After ranting last week about brand fetishists at VAGkraft I’m writing this week about the Porsche Concours event in Burlington a few weeks back. Suffice, to say there are certain occasions where brand elitism is condoned.
Classic 911: The icon that started the 50 year plus span of 911s. I’ve always split the 911 from ’63-’74 (classic) and the late ones from ’75 -’89 (930/SC/Carreras). Technically they’re all the same car, but the visual differences are too big for me to clump into one. I still can’t pin point a favourite gen. It seems to correlate with whatever 911 is circulating on Instagram that week. Magnus Walker’s 911s, other outlaw-esque machines and earlier RSR builds have my interests pointed to the classic 911. I love the simplicity and versatility behind them. They look great on factory Fuchs (maroon) or great on steelies (red), and even better on a motor sports setup (black), albeit Fuchs again. The black 911 (Pendulum) is precisely why I like the Classic. You can turn a well used 911 into a great daily driver. There’s no need to fully restore a car to enjoy it. The grungy exterior allows you to express you personality on your car and actually enjoy driving it. I’m sure the owners of the yellow and maroon cars enjoy their cars too, but I’m fairly certain the amount of mileage they see are far less. Just less things to worry about with an outlaw build.
930/SC/Carrera: The 911 turns into a supercar. The Turbo in its heyday was just that. The wide arches of the Turbo adorned many teenage bedrooms. And the big horsepower combined with turbo lag and lift-off oversteer wrapped many of them around trees and light poles. These factors gave it the “widowmaker” monikor. Again there are days when I like the Classic, then other days I like the 930. You really can’t go wrong with either. Especially after seeing the red Turbo below. The red paint, impact bumpers, Fuchs and T-tray. Its the quintessential 930. Some might argue the silver is more synonymous with the Turbo but I think the red fits it more. While the base SC/Carrera 2.7/3.0/3.2s were still known as 911s, I clump them closer to the 930 solely based on visual cues. Porsche really should have given the ’75-’89 911s a new chassic code.
Being the late 70’s and early 80’s there were many quirky features and variants to the 930/911. Including the side vents, wider arches and the rockers on this Targa.
You can’t talk about 70’s and 80’s variants and not mention the slantnose. Looking at the plate and over hearing a few conversation I came away with the inkling that this particular car is a multiple award winner and is very very special.
The Turbo really does steal the spotlight away from the SC/Carreras. But there always room in my heart for narrow body Porsches. You can’t build them all with wide hips.
964: The 911 goes modern. The 930 and Classic were still very raw. Luxury and refinement made the 964 livable yet formidable. There’s a reason Singer uses these are their base chassis. For me, black Turbo 964s will forever remind me of Bad Boys. #limitededition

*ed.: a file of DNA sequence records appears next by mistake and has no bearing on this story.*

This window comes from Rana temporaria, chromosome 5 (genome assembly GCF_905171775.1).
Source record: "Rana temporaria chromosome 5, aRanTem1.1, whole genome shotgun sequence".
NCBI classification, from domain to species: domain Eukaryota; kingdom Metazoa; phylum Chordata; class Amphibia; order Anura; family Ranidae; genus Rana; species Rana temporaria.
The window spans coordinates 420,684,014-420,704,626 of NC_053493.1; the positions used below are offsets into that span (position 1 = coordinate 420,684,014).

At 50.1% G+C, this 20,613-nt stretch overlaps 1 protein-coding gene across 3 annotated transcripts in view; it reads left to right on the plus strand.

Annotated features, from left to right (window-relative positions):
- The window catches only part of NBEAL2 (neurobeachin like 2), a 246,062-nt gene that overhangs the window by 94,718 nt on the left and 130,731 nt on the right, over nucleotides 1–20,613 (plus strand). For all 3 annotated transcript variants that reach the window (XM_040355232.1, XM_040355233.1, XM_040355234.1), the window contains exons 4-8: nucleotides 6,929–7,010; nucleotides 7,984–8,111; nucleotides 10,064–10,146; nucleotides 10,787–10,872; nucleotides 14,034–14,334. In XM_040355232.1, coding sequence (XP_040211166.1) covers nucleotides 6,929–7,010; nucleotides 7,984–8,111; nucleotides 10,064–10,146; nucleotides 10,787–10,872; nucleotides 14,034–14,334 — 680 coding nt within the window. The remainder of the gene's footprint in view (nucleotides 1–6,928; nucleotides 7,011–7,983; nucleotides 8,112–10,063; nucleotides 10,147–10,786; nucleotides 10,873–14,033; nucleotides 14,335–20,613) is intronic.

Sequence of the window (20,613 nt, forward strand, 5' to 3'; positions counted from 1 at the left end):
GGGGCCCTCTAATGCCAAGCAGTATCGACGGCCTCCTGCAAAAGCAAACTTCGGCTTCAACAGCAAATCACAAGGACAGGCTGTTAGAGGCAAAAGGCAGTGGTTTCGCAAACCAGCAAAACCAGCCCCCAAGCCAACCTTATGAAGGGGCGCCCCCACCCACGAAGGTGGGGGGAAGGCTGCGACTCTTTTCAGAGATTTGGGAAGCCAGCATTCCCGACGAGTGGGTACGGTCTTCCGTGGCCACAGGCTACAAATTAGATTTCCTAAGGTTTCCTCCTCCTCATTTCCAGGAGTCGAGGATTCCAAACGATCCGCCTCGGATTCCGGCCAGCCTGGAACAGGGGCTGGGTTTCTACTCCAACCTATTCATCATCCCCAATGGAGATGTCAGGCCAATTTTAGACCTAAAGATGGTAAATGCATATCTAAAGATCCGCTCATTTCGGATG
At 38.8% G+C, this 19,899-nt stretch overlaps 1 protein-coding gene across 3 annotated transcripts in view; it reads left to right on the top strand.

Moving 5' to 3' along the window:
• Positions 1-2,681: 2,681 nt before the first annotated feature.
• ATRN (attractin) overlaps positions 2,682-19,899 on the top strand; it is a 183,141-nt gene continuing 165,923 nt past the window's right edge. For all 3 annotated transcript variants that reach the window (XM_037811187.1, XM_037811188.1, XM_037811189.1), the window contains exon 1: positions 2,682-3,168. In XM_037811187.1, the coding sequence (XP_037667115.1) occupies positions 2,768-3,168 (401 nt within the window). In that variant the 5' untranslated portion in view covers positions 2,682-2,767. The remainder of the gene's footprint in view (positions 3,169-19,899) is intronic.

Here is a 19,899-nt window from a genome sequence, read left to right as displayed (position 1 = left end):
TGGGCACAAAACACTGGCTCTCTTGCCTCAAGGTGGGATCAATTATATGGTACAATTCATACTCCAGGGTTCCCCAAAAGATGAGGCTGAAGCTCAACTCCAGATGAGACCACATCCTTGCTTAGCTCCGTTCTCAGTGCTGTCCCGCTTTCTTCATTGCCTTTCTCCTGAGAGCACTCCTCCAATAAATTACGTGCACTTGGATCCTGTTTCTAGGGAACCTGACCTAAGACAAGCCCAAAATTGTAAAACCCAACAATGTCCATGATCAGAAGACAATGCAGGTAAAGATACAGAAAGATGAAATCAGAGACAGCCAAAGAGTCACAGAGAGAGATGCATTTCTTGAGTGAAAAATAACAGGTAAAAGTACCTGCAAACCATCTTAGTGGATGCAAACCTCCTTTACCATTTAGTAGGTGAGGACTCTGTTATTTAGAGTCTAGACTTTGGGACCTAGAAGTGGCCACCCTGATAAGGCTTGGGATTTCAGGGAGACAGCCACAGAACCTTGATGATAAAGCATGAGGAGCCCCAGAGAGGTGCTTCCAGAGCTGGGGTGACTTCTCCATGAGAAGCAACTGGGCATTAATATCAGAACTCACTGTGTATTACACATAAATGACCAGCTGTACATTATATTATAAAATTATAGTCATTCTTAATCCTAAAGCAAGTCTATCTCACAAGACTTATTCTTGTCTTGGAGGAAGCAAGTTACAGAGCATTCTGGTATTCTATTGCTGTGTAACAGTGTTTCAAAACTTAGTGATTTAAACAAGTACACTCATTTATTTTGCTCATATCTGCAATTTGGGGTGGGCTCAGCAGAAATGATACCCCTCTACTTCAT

While I love stanced 964s I’m almost glad the Turbos are so expensive because they definately look better with motorsports inpried modifications and stance. The Black one above is damn near perfections. Yet Mario’s White C2 below is exactly how I’d setup a narrow body. You really need to look at the capabilities and duties of the car to assess the best wheel/tire combo.
993/996/991: There weren’t enough example of each gen to warrant splitting them further. The last aircooled, is the last 993 according to the “purists”. But in my books you’re not a real Porsche fan unless you can love the entire catalogue. You need to realize the modern Porsche family would not exist without the money brought in by the insanely successful Cayenne and Panamera. You need to sell fleet to make toys.
Is there a wheel that fits the 993 better than RH Cups?
The Lot: As with every car show I’ve ever been to, there is always content worthy cars in the parking lot. This race prepped 964, really should have made it onto the concours grass.
I’m slightly out of place here.
The Others: I’ve always had a soft spot for 944s. A great blend of 80’s styling and FR layout. These are way faster and imposing than they are perceived to be.
When Porsche went American. V8, Front engined, RWD. There are constant rumours of a new 928, we’ll see if those ever come to fruition.
Hands down, the star of the show was the 2.7RS. Woman driven and every bit as wonderful as I pictured a real 2.7RS to be. I made sure to take pictures earlier in the morning as I assumed there would be crowds around this machine the rest of the day.
I was right. It’s not everyday you see a seven figure 911. I really enjoyed the Porsche Concours event, it’s opened my eyes towards attending more classis car shows, which I plan on attending more.